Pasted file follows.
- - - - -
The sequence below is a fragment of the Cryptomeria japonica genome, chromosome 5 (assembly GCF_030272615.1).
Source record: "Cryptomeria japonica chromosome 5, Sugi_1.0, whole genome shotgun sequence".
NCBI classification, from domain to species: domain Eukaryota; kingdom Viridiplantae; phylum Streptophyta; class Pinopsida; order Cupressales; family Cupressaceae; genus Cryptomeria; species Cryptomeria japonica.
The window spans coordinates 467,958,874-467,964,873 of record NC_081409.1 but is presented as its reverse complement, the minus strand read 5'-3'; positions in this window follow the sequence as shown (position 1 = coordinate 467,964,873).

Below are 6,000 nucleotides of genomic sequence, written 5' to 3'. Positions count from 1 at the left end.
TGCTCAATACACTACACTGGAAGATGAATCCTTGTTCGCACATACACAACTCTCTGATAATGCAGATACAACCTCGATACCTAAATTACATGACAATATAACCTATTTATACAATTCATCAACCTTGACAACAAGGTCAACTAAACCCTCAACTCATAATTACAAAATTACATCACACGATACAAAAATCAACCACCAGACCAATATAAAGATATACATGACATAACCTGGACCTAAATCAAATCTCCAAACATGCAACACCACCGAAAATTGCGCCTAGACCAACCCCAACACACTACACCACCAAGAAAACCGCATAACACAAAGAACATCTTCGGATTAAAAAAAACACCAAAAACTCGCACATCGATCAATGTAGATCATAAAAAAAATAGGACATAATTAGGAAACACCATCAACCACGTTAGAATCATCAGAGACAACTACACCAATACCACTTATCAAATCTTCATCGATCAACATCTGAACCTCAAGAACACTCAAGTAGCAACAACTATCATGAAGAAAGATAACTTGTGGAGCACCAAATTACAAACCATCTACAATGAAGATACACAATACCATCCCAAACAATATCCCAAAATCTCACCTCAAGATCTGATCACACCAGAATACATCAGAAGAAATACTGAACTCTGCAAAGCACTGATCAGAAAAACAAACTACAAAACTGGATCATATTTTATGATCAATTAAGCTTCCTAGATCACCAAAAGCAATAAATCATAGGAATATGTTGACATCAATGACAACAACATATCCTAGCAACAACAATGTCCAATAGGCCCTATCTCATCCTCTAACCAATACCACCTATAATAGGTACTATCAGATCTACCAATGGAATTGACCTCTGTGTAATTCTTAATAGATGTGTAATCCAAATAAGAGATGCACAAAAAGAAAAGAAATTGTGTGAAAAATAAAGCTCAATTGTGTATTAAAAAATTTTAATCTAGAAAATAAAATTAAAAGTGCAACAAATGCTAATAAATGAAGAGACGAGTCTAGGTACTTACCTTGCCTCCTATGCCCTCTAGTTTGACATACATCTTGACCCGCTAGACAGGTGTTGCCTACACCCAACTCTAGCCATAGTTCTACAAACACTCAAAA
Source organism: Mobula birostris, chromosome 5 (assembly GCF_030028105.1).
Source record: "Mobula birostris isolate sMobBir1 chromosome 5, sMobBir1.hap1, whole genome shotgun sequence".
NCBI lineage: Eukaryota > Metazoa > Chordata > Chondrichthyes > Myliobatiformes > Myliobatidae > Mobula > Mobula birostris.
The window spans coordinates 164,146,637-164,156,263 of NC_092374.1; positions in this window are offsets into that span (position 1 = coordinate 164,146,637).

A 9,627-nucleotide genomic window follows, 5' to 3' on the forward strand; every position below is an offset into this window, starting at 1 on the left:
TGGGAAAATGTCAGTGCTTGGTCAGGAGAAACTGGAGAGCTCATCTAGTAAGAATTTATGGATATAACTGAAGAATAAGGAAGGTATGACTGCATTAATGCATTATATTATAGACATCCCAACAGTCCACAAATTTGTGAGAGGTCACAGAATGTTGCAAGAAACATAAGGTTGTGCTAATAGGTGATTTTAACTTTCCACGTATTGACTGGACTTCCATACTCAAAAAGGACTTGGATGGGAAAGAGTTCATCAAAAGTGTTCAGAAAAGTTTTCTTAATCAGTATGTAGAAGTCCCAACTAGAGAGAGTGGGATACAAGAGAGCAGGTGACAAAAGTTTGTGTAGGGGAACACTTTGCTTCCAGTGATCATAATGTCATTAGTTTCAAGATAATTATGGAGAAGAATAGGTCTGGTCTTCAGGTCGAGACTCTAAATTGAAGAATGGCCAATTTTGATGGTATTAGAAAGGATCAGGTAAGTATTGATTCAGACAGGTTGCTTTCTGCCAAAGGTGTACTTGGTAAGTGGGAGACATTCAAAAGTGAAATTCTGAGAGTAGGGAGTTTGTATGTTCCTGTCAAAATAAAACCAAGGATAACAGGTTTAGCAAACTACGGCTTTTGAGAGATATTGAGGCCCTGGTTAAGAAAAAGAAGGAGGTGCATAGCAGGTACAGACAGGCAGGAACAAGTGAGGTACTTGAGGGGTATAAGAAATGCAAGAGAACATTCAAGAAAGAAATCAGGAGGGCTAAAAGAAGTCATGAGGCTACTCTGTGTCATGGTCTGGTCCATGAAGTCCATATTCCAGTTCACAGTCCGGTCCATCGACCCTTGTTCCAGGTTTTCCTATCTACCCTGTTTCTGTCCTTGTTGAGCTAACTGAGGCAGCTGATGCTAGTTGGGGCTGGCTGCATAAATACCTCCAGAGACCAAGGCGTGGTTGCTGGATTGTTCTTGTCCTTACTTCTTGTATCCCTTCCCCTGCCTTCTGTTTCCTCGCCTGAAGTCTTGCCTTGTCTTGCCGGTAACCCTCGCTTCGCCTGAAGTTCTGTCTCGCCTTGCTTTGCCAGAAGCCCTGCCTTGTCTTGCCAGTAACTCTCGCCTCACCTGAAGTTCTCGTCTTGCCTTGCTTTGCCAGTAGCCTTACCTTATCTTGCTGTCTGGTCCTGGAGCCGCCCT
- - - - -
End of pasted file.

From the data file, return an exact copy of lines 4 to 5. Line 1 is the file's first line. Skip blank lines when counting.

The window spans coordinates 467,958,874-467,964,873 of record NC_081409.1 but is presented as its reverse complement, the minus strand read 5'-3'; positions in this window follow the sequence as shown (position 1 = coordinate 467,964,873).

Below are 6,000 nucleotides of genomic sequence, written 5' to 3'. Positions count from 1 at the left end.